Yemen’s Houthi rebels on Saturday took responsibility for the attacks, saying 10 drones targeted state-owned Saudi Aramco oil facilities in Abqaiq and Khurais, according to the Houthi-run Al-Masirah news agency.
Five million barrels per day of crude production have been impacted after fires raged at the sites, one of them the world’s largest oil production facility, people with knowledge of the kingdom’s operations said. The latest OPEC figures from August 2019 put the total Saudi production at 9.8 million barrels per day.
A source told CNN Business that Aramco “hopes to have that capacity restored within days.”
The Saudi interior ministry confirmed the drone attacks caused fires at the two facilities. In a statement posted on Twitter, the ministry said the fires were under control and that authorities were investigating.
“Abqaiq is perhaps the most critical facility in the world for oil supply. Oil prices will jump on this attack,” Jason Bordoff, founding director of the Center on Global Energy Policy at Columbia University, said in a statement.
US Secretary of State Mike Pompeo pinned the attack directly on Iran, which backs the Houthi rebels. “Iran has now launched an unprecedented attack on the world’s energy supply. There is no evidence the attacks came from Yemen,” he said on Twitter.
The development comes as Saudi Aramco takes steps to go public in what could be the world’s biggest IPO. Aramco attracted huge interest with its debut international bond sale in April. It commissioned an independent audit of the kingdom’s oil reserves and has started publishing earnings. Over the past two weeks, the kingdom has replaced its energy minister and the chairman of Aramco.
Saudi Arabia, the world’s largest oil exporter, has cut back on production of crude and other energy products as part of an OPEC effort to boost prices. Saudi Arabia produces approximately 10% of the total global supply of 100 million barrels per day.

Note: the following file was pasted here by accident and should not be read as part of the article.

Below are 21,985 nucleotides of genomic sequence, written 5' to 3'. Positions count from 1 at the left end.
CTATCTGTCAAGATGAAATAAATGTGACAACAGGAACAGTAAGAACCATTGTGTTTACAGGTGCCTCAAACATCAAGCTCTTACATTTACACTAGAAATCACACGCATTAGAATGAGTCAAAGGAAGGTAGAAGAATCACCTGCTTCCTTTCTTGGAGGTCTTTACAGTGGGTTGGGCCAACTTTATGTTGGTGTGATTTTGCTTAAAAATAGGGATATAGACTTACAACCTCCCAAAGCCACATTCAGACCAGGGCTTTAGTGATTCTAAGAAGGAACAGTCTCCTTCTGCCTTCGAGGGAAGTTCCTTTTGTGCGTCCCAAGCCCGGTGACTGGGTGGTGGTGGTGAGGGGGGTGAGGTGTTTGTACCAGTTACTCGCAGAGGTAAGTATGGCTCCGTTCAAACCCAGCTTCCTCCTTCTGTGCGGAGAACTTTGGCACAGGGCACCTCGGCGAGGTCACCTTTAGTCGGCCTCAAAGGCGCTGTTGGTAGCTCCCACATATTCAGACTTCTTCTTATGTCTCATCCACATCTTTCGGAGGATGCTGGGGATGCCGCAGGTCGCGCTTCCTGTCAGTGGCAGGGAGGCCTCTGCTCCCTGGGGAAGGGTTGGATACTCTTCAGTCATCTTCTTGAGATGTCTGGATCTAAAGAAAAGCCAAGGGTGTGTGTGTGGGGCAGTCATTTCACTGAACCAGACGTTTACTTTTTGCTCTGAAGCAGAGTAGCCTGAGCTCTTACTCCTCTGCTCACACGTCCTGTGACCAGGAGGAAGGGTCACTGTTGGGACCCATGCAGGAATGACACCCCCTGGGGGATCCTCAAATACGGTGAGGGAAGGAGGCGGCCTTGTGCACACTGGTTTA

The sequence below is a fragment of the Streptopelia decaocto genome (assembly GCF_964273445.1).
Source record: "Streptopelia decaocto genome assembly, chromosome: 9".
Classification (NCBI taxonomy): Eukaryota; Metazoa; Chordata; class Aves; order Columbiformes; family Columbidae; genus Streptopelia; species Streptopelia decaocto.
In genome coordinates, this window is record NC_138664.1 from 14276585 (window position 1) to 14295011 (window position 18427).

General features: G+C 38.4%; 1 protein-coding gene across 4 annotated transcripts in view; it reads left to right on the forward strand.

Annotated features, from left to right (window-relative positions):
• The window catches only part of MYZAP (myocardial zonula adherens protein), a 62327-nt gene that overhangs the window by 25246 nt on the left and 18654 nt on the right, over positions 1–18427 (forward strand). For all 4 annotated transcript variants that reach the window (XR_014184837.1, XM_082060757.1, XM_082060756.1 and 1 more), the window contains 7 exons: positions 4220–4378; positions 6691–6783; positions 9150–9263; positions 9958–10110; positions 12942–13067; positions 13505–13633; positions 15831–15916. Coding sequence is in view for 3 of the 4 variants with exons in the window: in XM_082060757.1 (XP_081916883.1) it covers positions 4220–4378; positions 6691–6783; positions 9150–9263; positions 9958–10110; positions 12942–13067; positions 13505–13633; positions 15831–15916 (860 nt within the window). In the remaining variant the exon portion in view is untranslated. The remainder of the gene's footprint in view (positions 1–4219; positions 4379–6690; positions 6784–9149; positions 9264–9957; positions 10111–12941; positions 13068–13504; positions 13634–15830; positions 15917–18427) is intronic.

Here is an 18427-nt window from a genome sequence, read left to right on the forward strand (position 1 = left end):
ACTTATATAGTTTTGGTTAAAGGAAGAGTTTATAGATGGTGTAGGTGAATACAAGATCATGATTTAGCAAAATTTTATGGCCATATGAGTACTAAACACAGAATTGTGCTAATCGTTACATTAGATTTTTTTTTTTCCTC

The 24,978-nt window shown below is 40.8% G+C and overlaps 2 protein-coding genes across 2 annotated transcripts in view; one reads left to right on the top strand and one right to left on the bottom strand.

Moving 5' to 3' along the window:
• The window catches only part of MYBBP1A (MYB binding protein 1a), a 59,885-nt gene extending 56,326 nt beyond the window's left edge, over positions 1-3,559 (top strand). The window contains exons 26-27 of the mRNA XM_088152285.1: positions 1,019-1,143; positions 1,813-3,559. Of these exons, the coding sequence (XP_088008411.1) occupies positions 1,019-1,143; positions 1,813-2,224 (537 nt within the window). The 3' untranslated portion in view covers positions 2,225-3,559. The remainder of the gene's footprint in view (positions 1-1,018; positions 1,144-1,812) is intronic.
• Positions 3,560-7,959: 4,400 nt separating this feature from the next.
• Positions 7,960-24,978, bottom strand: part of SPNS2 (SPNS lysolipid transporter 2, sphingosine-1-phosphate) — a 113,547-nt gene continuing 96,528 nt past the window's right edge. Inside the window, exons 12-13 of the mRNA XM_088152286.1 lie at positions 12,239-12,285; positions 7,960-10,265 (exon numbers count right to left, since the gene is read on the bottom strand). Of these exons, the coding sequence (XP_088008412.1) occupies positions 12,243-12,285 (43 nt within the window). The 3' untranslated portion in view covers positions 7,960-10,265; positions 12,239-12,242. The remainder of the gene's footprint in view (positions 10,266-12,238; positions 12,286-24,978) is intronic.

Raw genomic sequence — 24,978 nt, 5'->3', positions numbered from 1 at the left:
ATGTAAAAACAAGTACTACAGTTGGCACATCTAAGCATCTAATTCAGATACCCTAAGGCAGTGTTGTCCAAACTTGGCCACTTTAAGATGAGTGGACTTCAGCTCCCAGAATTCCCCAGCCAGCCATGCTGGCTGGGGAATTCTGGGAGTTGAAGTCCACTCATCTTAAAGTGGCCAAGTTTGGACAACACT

The International Energy Agency, or IEA, said on Saturday it was monitoring the situation in Saudi Arabia. “We are in contact with Saudi authorities as well as major producer and consumer nations. For now, markets are well supplied with ample commercial stocks,” it said on Twitter.
If the disruption in Saudi Arabia is prolonged, “sanctioned Iran supplies are another source of potential additional oil,” Bordoff said. “But [US President Donald] Trump has already shown he is willing to pursue a maximum pressure campaign even when oil prices spike. If anything, the risk of tit-for-tat regional escalation that pushes oil prices even higher has gone up significantly.”
US Energy Secretary Rick Perry “stands ready” to tap the country’s Strategic Petroleum Reserve to steady oil markets if necessary, a department spokesperson said in a statement. The country’s backup oil reserves, which are held in storage for emergencies, hold 630 million barrels of crude, an Energy Department official said.
Oil prices fell on Friday, with Brent crude, the global price benchmark slipping 0.3% to close at $ 60.22 per barrel.
— CNN Politics’ Jeremy Diamond and CNN Business’ Matt Egan contributed to this report.